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L’Oréal and the United Nations Educational, Scientific and Cultural Organization (UNESCO) have announced the five laureates for the 13th Annual L’Oréal-UNESCO for 2011 Women in Science Awards, many of whom have a chemistry background. Each year, five women scientists are honored for the contributions of their research, the strength of their commitments and their impact on society. Since the centennial anniversary of Marie Curie's receiving the Nobel Prize will be celebrated in 2011, next year will truly mark the importance of women in science.
More than 1,000 scientists from around the world were involved nominations for the award candidates. The selection was then narrowed down to five women researchers in the physical sciences by the International Awards Jury, comprised of 16 eminent members of the scientific community and presided by Ahmed Zewail, recipient of the 1999 Nobel Prize in Chemistry.
The five candidates include:
Faiza Al-Kharafi, PhD, a professor of chemistry at Kuwait University, for her work on corrosion, a problem of fundamental importance to the water treatment and oil industry. Born in Kuwait, Al-Kharafi earned a bachelor's of science degree from Am Shams University in Egypt before returning to Kuwait to pursue her master's of science and doctorate degrees from Kuwait University. She has held a number of teaching and research positions at Kuwait University, including serving as the first female president of the university from 1993 to 2002. The first Kuwait-France Chemistry Symposium was held under her patronage in 2009, and she is currently vice president of the Academy of Sciences for the Developing World.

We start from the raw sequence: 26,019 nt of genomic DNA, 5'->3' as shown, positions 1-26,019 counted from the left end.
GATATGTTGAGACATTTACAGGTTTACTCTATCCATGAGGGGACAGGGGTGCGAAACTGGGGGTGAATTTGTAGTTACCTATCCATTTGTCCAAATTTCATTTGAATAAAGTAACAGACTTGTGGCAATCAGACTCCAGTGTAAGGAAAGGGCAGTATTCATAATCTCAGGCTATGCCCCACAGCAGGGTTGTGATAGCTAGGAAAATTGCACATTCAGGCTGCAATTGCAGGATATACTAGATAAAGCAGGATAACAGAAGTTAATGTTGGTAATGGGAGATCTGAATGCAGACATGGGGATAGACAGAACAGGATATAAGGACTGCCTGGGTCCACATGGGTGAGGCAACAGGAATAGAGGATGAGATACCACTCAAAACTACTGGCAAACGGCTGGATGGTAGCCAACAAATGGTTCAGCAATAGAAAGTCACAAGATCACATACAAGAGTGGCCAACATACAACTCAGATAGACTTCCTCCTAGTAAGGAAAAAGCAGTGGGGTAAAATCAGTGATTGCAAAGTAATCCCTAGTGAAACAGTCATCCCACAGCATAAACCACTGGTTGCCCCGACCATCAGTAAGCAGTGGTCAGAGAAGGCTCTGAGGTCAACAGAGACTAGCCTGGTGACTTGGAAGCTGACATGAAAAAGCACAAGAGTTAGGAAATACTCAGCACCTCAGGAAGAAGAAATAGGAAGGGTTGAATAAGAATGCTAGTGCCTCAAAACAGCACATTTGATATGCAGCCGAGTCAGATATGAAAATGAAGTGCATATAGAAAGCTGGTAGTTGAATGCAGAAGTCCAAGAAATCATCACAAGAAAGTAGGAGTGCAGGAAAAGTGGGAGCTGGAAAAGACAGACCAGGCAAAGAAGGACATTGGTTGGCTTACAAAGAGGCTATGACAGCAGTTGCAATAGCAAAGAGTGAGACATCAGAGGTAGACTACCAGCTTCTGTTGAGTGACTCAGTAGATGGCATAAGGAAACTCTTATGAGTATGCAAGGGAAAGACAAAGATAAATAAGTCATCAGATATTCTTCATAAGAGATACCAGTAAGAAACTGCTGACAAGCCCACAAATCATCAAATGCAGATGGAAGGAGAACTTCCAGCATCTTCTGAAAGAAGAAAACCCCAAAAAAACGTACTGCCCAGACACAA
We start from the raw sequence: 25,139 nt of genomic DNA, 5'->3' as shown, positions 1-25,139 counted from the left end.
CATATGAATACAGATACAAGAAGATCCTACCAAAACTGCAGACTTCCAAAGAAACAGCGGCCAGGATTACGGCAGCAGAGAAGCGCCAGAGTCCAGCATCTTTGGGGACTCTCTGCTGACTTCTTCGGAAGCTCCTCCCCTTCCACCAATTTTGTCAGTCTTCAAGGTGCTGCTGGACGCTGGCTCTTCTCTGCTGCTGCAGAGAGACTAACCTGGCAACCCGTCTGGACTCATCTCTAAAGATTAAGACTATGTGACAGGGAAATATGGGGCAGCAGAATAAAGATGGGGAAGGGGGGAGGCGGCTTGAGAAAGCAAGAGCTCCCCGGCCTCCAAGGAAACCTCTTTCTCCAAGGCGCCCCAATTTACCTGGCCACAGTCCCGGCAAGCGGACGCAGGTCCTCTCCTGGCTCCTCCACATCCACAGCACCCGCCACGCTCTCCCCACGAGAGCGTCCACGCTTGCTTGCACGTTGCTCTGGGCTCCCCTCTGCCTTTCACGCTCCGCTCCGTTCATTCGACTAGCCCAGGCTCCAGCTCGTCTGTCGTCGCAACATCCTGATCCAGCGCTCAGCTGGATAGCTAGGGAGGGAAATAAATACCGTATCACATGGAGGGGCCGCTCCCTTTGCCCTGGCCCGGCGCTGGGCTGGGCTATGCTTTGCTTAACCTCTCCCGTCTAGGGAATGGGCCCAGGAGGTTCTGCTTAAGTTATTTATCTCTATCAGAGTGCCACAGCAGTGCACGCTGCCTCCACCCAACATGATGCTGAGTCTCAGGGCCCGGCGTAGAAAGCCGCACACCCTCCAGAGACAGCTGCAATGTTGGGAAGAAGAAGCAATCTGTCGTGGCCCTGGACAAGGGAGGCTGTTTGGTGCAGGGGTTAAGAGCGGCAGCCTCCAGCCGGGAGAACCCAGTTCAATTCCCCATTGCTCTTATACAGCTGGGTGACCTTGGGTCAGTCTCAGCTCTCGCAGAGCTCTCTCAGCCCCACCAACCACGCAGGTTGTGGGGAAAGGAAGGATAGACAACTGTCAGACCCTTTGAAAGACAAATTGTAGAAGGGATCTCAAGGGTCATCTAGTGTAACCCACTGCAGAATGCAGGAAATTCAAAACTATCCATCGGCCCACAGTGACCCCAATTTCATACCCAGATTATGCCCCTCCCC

Vivian Wing-Wah Yam, PhD, a professor of chemistry and energy at the University of Hong Kong, for her work on light-emitting materials and innovative ways of capturing solar energy. Wing-Wah Yam was born in Hong Kong, where she pursued her university studies, obtaining her doctorate at the University of Hong Kong. After two years at the City Polytechnic of Hong Kong, she moved to the University of Hong Kong in 1990, where she became a professor in 1997 and chair professor in 1999. She was head of chemistry for six years from 2000 to 2005 and became a professor in chemistry and energy in 2009 at the University of Hong Kong. She is an academician of the Chinese Academy of Sciences, a fellow of the Academy of Sciences for the Developing World, and has been awarded a Royal Society of Chemistry (UK) Centenary lectureship and medal.